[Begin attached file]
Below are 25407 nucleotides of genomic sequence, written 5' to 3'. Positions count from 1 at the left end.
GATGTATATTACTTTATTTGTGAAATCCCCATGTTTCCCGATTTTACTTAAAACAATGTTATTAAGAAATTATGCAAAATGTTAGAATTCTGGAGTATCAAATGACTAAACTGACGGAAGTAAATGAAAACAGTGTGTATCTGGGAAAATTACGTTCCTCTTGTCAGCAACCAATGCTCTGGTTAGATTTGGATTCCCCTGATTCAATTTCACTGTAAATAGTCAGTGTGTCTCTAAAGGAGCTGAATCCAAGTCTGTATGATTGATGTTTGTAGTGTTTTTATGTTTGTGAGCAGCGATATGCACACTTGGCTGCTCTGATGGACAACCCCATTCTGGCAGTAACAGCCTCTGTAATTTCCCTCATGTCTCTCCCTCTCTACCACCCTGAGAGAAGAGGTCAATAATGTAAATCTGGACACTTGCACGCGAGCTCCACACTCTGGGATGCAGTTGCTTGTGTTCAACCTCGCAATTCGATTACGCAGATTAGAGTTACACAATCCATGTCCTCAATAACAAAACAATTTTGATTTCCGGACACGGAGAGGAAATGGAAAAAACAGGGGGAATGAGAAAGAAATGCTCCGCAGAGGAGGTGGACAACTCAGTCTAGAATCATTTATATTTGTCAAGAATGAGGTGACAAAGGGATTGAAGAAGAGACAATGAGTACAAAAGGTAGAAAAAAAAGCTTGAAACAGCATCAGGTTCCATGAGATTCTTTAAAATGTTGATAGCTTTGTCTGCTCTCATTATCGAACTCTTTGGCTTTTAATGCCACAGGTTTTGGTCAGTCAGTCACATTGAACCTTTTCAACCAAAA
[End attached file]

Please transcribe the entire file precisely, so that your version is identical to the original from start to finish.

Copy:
Below are 25407 nucleotides of genomic sequence, written 5' to 3'. Positions count from 1 at the left end.
GATGTATATTACTTTATTTGTGAAATCCCCATGTTTCCCGATTTTACTTAAAACAATGTTATTAAGAAATTATGCAAAATGTTAGAATTCTGGAGTATCAAATGACTAAACTGACGGAAGTAAATGAAAACAGTGTGTATCTGGGAAAATTACGTTCCTCTTGTCAGCAACCAATGCTCTGGTTAGATTTGGATTCCCCTGATTCAATTTCACTGTAAATAGTCAGTGTGTCTCTAAAGGAGCTGAATCCAAGTCTGTATGATTGATGTTTGTAGTGTTTTTATGTTTGTGAGCAGCGATATGCACACTTGGCTGCTCTGATGGACAACCCCATTCTGGCAGTAACAGCCTCTGTAATTTCCCTCATGTCTCTCCCTCTCTACCACCCTGAGAGAAGAGGTCAATAATGTAAATCTGGACACTTGCACGCGAGCTCCACACTCTGGGATGCAGTTGCTTGTGTTCAACCTCGCAATTCGATTACGCAGATTAGAGTTACACAATCCATGTCCTCAATAACAAAACAATTTTGATTTCCGGACACGGAGAGGAAATGGAAAAAACAGGGGGAATGAGAAAGAAATGCTCCGCAGAGGAGGTGGACAACTCAGTCTAGAATCATTTATATTTGTCAAGAATGAGGTGACAAAGGGATTGAAGAAGAGACAATGAGTACAAAAGGTAGAAAAAAAAGCTTGAAACAGCATCAGGTTCCATGAGATTCTTTAAAATGTTGATAGCTTTGTCTGCTCTCATTATCGAACTCTTTGGCTTTTAATGCCACAGGTTTTGGTCAGTCAGTCACATTGAACCTTTTCAACCAAAA